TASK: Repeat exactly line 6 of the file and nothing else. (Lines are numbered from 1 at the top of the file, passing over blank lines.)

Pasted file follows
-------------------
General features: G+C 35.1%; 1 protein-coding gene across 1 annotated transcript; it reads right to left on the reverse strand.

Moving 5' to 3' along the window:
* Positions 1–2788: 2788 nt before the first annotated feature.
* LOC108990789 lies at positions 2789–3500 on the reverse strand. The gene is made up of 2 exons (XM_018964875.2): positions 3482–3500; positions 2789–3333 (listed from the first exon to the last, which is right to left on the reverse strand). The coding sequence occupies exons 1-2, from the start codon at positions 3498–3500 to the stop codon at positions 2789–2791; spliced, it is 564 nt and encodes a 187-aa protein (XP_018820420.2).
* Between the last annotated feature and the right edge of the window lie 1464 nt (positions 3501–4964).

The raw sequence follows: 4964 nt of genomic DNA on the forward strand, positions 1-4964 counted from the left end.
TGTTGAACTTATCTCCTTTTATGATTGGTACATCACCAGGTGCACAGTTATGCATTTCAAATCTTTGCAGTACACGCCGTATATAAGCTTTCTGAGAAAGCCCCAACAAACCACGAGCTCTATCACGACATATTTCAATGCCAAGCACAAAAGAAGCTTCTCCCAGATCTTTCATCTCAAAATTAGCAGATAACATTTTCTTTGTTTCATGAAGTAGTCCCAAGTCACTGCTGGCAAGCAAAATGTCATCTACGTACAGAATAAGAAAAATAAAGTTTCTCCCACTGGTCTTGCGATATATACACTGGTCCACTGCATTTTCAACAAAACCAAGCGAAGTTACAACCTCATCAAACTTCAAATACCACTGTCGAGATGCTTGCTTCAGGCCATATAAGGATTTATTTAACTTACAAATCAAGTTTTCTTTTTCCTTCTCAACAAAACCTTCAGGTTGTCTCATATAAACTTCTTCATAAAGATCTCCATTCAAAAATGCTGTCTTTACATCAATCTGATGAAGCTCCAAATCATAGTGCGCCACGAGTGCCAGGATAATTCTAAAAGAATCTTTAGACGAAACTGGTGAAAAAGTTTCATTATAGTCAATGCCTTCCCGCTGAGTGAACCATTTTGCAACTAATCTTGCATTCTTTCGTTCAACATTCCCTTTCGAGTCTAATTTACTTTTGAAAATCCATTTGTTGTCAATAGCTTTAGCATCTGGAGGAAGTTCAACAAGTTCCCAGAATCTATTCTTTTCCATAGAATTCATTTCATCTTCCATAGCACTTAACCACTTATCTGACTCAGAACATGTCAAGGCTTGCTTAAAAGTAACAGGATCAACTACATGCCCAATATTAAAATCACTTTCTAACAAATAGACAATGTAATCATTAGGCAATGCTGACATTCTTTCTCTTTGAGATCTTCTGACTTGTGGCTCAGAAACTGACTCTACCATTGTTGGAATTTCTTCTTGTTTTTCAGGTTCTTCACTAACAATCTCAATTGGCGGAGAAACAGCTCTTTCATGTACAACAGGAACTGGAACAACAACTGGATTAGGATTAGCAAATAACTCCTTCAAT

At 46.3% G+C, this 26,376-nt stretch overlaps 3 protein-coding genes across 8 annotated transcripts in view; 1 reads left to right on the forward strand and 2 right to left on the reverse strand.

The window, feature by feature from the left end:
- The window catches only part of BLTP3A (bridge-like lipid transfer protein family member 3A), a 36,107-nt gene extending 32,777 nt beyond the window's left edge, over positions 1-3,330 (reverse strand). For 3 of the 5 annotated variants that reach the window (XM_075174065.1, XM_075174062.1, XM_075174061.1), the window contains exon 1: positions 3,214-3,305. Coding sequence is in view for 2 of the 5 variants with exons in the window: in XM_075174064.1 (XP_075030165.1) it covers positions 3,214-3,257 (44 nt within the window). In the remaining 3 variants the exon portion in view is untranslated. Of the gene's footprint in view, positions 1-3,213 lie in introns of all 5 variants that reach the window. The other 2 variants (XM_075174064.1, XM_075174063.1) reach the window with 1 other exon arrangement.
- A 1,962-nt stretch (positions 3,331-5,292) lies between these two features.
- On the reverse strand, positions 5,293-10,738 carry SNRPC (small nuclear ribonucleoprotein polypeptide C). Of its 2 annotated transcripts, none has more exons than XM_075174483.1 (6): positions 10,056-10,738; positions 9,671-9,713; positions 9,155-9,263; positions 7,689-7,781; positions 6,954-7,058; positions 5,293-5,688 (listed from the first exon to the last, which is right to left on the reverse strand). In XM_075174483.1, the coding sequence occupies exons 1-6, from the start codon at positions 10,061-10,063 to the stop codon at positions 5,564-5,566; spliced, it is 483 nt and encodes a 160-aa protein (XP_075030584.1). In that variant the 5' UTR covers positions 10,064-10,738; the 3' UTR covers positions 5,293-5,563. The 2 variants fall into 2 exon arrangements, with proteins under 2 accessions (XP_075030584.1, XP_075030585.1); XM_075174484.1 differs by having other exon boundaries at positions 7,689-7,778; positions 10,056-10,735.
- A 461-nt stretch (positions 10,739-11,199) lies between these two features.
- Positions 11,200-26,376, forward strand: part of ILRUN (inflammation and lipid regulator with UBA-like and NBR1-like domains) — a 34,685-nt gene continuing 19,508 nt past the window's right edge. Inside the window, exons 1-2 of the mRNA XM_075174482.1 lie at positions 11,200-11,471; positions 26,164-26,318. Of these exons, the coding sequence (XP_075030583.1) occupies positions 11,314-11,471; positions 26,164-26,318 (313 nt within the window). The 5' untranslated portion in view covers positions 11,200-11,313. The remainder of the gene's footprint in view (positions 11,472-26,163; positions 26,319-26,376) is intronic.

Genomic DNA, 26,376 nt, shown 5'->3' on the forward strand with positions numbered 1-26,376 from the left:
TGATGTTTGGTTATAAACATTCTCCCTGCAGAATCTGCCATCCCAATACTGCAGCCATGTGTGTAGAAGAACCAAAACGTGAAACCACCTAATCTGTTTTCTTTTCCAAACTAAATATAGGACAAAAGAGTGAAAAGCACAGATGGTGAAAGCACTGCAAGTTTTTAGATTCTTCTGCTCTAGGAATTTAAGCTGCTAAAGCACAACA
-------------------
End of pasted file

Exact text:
The raw sequence follows: 4964 nt of genomic DNA on the forward strand, positions 1-4964 counted from the left end.